Only ONE more week until the Oyster Pick-up!

There was a good deal of fouling growth on my cages this past week. Here is what I did:

  1. Actively dunk each cage up and down in the water to remove accumulated silt and sediment.
  2. Leave the cages on the dock for about 90 minutes to let the sun and wind dry and kill the fouling organisms.
  3. Set a timer so you don’t forget to put the cages back in the water- it’s easy to get busy and forget.
  4. Give the cages a good shake to keep the oysters from growing together and make sure the oysters are evenly distributed on the bottom of the cage before you put them in the water.

HELP!

If you would be interested in being one of our volunteers to help pick up the oysters, we will gratefully accept your help.

  • We have 33 pre-planned routes for the oyster pick-up. So, we need a total of 33 pickup trucks and/or cars with trailers.
  • We like to have two people on each pick-up team. Therefor we need a total of 66 volunteers.
  • As of Monday, May 20, we have 29 trucks and 50 volunteers. 

As a result of our letter last week, our wonderful growers – once again- have stepped up to the plate and have increased the number of trucks and/or trailers from 27 to 29 and increased the number of volunteers from 46 to 50! Thank youfor your help! But still….

  • We need 4 more trucks and/or trailers and 16 more volunteers!

With everything we do, we try very hard to it right and have fun while we do it! When it comes to the pick-up and delivery of your oysters, we try to be highly organized. We want to make sure that everything is pre-planned to help ensure that our volunteer’s time is not wasted and that there is not too much work for any one volunteer.

We provide all the tools necessary for the work at hand. We provide written, detailed, pick-up and delivery routes and directions and we provide refreshments for all in attendance. The more volunteers that we have, the more fun it is and as a result there is, of course, less work for each volunteer. If you have a truck or vehicle with a trailer, or are willing to ride with someone, and would like to be one of our “Oyster Chauffers”, please let us know. Please call Julie at 410-822-9143.Julie handles all of the logistics for the pick-up and delivery and does an outstanding job.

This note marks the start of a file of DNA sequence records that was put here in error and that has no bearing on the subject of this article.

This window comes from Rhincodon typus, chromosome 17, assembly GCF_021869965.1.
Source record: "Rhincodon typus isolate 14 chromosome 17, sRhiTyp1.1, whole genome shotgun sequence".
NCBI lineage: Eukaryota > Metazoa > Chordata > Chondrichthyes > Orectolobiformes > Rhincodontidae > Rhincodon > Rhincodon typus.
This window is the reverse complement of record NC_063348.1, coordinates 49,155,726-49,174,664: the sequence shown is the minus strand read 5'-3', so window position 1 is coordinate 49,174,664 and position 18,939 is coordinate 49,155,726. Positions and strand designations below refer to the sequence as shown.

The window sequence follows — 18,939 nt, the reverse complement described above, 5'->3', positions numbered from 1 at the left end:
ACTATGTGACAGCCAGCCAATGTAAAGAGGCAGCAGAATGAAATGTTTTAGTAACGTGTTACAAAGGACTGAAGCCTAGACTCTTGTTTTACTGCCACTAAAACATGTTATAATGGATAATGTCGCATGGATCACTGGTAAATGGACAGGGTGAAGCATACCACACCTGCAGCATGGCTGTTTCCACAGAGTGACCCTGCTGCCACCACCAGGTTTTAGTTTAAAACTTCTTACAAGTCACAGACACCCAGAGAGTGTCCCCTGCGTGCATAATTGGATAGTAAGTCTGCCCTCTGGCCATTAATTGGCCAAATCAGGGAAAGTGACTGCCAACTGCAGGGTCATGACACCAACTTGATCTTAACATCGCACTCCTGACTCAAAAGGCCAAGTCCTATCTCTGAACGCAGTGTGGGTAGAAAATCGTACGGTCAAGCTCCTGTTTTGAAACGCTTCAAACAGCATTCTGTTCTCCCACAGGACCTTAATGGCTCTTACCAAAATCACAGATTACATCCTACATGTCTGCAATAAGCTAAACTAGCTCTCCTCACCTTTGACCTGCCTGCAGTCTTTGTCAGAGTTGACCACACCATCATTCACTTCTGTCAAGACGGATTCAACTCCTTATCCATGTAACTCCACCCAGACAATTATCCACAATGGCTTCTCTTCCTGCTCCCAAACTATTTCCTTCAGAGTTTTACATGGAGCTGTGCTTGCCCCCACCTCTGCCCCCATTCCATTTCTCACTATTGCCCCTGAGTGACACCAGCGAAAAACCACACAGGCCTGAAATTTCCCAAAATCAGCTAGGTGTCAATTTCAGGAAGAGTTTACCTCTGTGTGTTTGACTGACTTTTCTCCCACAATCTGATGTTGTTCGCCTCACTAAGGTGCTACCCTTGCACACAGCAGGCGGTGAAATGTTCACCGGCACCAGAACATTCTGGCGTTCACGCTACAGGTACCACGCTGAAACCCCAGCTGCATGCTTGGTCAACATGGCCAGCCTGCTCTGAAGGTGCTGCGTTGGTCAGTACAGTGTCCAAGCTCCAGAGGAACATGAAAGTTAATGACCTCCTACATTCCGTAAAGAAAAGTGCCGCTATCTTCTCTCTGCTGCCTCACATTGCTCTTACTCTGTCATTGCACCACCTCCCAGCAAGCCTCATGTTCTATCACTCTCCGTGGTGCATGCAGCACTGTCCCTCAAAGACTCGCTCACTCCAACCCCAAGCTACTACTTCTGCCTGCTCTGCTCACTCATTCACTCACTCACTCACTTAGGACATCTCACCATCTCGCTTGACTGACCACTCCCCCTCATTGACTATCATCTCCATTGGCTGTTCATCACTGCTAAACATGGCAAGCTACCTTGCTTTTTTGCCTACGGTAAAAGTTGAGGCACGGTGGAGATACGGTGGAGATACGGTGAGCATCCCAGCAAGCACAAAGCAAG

TEXT MESSAGE ALERTS – PLEASE SIGN UP!

For our oyster pick-up this year we have 320 growers whose docks we need to visit. Due to the exponential growth of our program over the last eight years, logistics regarding quick and efficient communications with you have become somewhat of a challenge. It would help tremendously if everyone could sign up for text message alerts for Delivery and Pick-up. Simply text the word “oysters” to the following number: 31996. We thank you in advance for helping us with this one small favor.

Reminders:

Oyster Pick-up: CONFIRMED – Friday, May 31

We will begin picking up oysters from our growers at roughly 9:00 am and should be done about noon. While it is not an absolute necessity for you to be there when we arrive, we do prefer for you to be there if you can. Our volunteers will initially meet here at my office on Commerce Drive and will deliver your oysters to Easton Point where they will be transported by boat to a sanctuary created for us by the State five years ago on the Tred Avon River. Please feel free to join us at Easton Point around 11:00 am to see the oysters before they are planted. Our volunteers thank you, in advance, for all the time and effort you have put in to maintaine your cages. It makes their jobs much, much easier!

OUR VOLUNTEERS WILL BE LEAVING YOUR CAGES ON YOUR DOCK WHEN THEY ARE DONE. From there, you can do a final, thorough, cleaning of the cages and either leave them on the dock or store them somewhere on dry land until they are needed when we deliver your next batch of oysters in September.

Oyster Social:Thursday, June 13 at 5:30 pm. By now, you should have received our official save-the-date card. Formal invitations will be mailed to you on May 28. RSVP”s will be required.

 Sincerely,

seglseder

                                               
Scott W. Eglseder, Founder

Chesapeake Bay Oyster Reef Recovery Initiative